As described above, according to the present invention, there is provided a turbine which can rotate in one direction in a reciprocating flow, including a rotor produced on the basis of mapping a symmetrical blade alignment from a plane (ξ, η) to the plane (γ, θ), which turbine may be used as a wave force turbine as described in the foregoing embodiment.

FIG. 8 is a cross-section of another embodiment of the present invention. The air which flows into the casing 7 in parallel with rotary shaft 6 is caused by a flow path guide 5 to radially flow out of the casing 7 to the atmosphere to thereby generate torque in the rotor blades 1. The pedestal 4 transmits the torque generated in the rotor blades 1 to the rotary shaft 6, by which the energy is converted to power. Also in the case where air flows radially into the casing 7, the rotor blades 1 rotate in the same direction so that a power output is derived from the rotary shaft 6.

FIG. 8(b) is a cross-section of one set of the blades 1 provided at either one of the opposite sides of the pedestal 4 along the line 8b--8b in FIG. 8(a). In this case, the rotor blades 1 provided at each of the opposite sides of the pedestal 4 are arranged to rotate counterclockwise in FIG. 8(b).

With this arrangement, the thrust force can be cancelled because air flows in/out simultaneously from opposite sides with respect to the pedestal 4, as seen in FIG. 8(a).

FIG. 9 is a cross-section illustrating another embodiment of the present invention.

As will be appreciated from FIG. 9, in this embodiment, pedestals 4, each provided with rotor blades, are disposed symmetrically, and a generator is disposed between the pedestals 4. The flow comes in axially simultaneously from opposite sides of the generator section, so the rotor blades 1 generate torque which is transmitted to the rotary shaft 6 through the pedestals 4 to thereby generate electric power. Further, also in the case where the flow comes in axially through the casing, the rotary shaft 6 rotates in the same direction as in the previous case in accordance with the principle of FIG. 5, and therefore it is made possible to continuously generate electric power using wave energy or the like.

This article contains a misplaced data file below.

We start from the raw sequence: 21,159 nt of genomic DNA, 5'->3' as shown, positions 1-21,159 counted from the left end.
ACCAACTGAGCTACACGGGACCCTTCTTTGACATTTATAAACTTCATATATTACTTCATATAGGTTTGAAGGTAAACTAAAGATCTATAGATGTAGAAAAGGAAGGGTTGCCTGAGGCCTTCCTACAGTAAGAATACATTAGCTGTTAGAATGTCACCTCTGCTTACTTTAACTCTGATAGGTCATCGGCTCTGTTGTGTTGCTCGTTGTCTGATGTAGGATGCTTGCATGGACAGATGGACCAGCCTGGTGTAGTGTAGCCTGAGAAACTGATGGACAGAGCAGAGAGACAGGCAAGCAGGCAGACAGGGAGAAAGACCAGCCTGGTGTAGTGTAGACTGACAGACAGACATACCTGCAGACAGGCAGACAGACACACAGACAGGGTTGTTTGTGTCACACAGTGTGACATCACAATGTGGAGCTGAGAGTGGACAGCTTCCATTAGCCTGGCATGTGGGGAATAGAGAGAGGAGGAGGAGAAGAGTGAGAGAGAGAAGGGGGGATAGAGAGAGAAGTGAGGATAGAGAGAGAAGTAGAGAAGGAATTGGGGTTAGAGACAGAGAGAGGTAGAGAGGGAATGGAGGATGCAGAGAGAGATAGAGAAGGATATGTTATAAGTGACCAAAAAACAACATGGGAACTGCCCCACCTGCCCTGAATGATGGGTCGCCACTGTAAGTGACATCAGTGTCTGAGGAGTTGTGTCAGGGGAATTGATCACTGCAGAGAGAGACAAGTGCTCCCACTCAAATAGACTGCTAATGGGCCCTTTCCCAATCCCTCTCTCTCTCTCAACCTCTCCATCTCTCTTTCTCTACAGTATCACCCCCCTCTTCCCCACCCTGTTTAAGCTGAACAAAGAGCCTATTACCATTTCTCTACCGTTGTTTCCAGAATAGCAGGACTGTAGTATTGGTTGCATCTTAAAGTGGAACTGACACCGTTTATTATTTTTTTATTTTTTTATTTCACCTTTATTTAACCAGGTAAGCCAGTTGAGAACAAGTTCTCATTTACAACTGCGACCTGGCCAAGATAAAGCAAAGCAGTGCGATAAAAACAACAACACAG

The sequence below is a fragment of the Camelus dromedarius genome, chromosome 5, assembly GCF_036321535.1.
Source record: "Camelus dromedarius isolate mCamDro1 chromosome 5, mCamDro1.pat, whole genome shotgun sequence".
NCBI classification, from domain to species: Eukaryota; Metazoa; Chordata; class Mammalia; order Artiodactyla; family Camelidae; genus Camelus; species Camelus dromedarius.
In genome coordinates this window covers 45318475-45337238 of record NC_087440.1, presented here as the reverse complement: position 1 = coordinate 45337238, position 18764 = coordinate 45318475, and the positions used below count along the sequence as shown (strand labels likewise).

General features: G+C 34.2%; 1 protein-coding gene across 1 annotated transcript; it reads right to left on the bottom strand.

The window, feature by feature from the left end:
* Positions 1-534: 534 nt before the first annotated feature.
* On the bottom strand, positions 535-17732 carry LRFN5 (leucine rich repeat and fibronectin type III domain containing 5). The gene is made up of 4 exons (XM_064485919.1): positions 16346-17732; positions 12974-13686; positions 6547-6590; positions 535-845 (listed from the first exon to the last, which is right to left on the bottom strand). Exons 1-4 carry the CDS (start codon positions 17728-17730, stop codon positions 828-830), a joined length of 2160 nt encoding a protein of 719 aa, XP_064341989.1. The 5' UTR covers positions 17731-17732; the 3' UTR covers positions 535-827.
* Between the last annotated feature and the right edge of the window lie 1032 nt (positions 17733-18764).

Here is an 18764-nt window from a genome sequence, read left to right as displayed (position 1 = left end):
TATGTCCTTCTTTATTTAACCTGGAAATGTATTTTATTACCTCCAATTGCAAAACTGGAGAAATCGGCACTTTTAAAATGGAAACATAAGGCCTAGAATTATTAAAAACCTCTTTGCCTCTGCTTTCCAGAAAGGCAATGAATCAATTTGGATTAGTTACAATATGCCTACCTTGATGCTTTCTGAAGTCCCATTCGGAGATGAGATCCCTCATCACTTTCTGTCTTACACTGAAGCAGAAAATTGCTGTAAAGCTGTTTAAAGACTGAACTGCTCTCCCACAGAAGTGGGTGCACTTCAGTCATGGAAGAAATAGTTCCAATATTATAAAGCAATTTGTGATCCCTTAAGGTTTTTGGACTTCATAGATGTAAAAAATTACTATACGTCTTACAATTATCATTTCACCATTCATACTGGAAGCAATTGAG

FIG. 10 is a cross-section of a further embodiment of the present invention, in which, the rotor blades 1 are attached to each of the opposite sides of each of two pedestals 4, and are connected serially in four stages.

For example, the air flows in from the bottom of FIG. 10 through the casing 7, passes by the four stages of rotor blades 1 from lower to upper and then comes out of the casing 7 at its upper portion to the atmosphere. Passing by each rotor blade, the fluid imparts a force to the respective rotor blades which transmit the torque to the rotary shaft 6 through the pedestals 4. The rotary shaft 6 is coupled with the generator 18 so that power is derived through the source line 17. The flow path guide 25 is provided so that when the flow which has passed by the lowermost rotor blades 1 flows into the next stage of rotor blades, the direction of flow may be smoothly changed. The flow path guide 5 is also provided for the purpose of smoothly changing the flow direction so as to minimize flow energy losses.

FIG. 11 is a cross-section of still another embodiment, in which the reference numeral 26 denotes guide vanes.

In this embodiment, the flow comes axially into the casing 7, changes direction radially, gives rotary force to the rotor blades 1 and then passes out to the atmosphere. The loss of fluid energy when the flow changes the moving direction radially is minimized by the guide vanes 26 provided to smoothly lead the flow. This also applies to the case where the flow comes axially into the casing 7 and passes axially out.

A still further embodiment is shown in FIG. 12 in which FIG. 12(a) is a cross-section along the line 12a--12a in FIG. 12(b) and FIG. 12(b) is a cross-section along the line 12b--12b in FIG. 12(a). In FIG. 12, reference numerals 27 and 28 denote end portions of the casing, 29 denotes a nozzle or diffuser, 30 and 31 denote outer casing end portions, 32 denotes a diffuser or nozzle, and 33 denotes an outer casing.

In the case where the fluid flows into the casing end portion 28 from the casing end portion 27, it is possible to increase the velocity of the fluid toward the rotor blades 1 if necessary by reducing the cross-sectional area of the flow path between the casing end portions 27 and 28. That is, by arranging the casing 7 in the form of nozzle 29. Further, if the pressure of the fluid which has passed by the rotor blades 1 is lower than the atmosphere pressure, the pressure of the fluid can be rapidly recovered by arranging the outer casing 33 so as to increase the cross-sectional area of the flow path between the end portions 30 and 31 of the outer casing 33 to cause the outer casing to serve as a diffuser 32.